Confidence is just entitlement. Entitlement has gotten a bad rap because it’s used almost exclusively for the useless children of the rich, reality TV stars, and Conrad Hilton Jr., who gets kicked off an airplane for smoking pot in the lavatory and calling people peasants or whatever. But entitlement in and of itself isn’t so bad. Entitlement is simply the belief that you deserve something. Which is great. The hard part is, you’d better make sure you deserve it. So, how did I make sure that I deserved it?

To answer that, I would like to quote from the Twitter bio of one of my favorite people, Kevin Hart. It reads: My name is Kevin Hart and I WORK HARD!!! That pretty much sums me up!!! Everybody Wants To Be Famous But Nobody Wants To Do The Work!

People talk about confidence without ever bringing up hard work. That’s a mistake. I know I sound like some dour older spinster chambermaid on Downton Abbey who has never felt a man’s touch and whose heart has turned to stone, but I don’t understand how you could have self-confidence if you don’t do the work.

I work a lot. Like, a lot a lot. I feel like I must have been watching TV as a kid and that cartoon parable about the industrious ants and the lazy grasshopper came on at a vital moment when my soft little brain was hardening, and the moral of it was imprinted on me. The result of which is that I’m usually hyper-prepared for whatever I set my mind to do, which makes me feel deserving of attention and professional success, when that’s what I’m seeking.

~ Mindy Kaling, Mindy Kaling’s Guide to Killer Confidence


Notes:

Here it is. The Beacon. For us. The Amateurs.

write-writing-black-and-white

A paragraph from Lucas’ first chapter, “The Value of Style,” will suffice to render his point of view, with its fine sense of perspective and proportion, plain: It is unlikely that many of us will be famous, or even remembered. But not less important than the brilliant few that lead a nation or a literature to fresh achievements, are the unknown many whose patient efforts keep the world from running backward; who guard and maintain the ancient values, even if they do not conquer new; whose inconspicuous triumph it is to pass on what they inherited from their fathers, unimpaired and undiminished, to their sons. Enough, for almost all of us, if we can hand on the torch, and not let it down; content to win the affection, if it may be, of a few who know us and to be forgotten when they in their turn have vanished. The destiny of mankind is not governed wholly by its “stars.”

~ Joseph Epstein, A Literary Education and Other Essays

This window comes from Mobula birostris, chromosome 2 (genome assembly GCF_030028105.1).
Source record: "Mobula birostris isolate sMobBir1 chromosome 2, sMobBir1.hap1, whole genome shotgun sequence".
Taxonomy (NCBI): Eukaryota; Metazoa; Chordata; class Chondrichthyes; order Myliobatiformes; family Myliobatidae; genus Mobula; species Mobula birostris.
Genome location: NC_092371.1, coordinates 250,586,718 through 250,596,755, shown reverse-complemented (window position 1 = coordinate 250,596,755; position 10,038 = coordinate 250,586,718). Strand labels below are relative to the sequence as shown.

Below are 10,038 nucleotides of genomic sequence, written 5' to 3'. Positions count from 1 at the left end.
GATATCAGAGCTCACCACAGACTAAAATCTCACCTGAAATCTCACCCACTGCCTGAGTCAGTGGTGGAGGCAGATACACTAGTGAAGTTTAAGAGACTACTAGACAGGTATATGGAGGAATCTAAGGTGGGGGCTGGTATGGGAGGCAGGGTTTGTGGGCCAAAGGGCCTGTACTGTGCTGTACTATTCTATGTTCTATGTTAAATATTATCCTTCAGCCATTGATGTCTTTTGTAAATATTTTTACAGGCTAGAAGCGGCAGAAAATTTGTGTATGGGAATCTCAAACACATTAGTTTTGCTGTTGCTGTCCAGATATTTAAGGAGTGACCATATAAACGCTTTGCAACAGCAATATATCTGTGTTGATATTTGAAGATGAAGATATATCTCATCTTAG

Photo: Lachlan von Nubia

 

Wired

ajit johnson


Source: See others in this series by Ajit Johnson

Zigzagging b/w indulgence and denial, frenetic states and cleansing cures, busy selves and better selves

busy-rush-hurry-blur-multi-task-technology

There’s a lot of status anxiety going about these days. People live suspended between the anxiety of being deluged in communication and the agony of receiving none. They have always wanted to be liked, but now they must also be “liked.” They exist under the digital pressure of reciprocal judgment, a state that knows no repose. They are either on top of things, a momentary illusion, or overwhelmed, a permanent state intermittently denied. They look around wondering how it is possible to keep up. They have access to everything and certainty about nothing. They zigzag between indulgence and denial, frenetic states and cleansing cures, their busy selves and their better selves. They have nightmares about getting a thumbs-down. They ask themselves how the Day of Judgment became day-in, day-out judgment. They make resolutions that unravel. They amass to-do lists that cannot get done. They are not sure where they stand on the ratings scales, on the lists that proliferate, on the global grading of everything and everyone.

This state crept up on them. How such unease came about, who willed it and with what design, was not quite clear, but it must, they thought, have something to do with what is called progress. Where it was headed was equally murky but sometimes the destination looked unappealing, a place where peace had been crowded out by the pursuit of efficiencies.

~ Roger Cohen, The Great Unease


Image: themetapicture.com (Thank you Susan)

This blog is my boat

woman-mist-peace-acceptance

this blog is my boat, these words are my oars, and there’s a storm in the distance that will take them all apart.  i will be fine.  if i can’t find a piece of a word to hold me up, and in truth that’s asking a lot of some vowels and consonants – not their job, after all – i will float on my back, face against the rain.  it won’t last forever.  the boat may sink, but that has nothing to do with me.  i am free.  gone with the rain.

d smith kaich jones


Credits: Photo – Vanni Jung Ståhle via mpd. Quote – Thank you Make Believe Boutique

Write Shorter

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Read more by Josh Bernoff: 10 top writing tips and the psychology behind them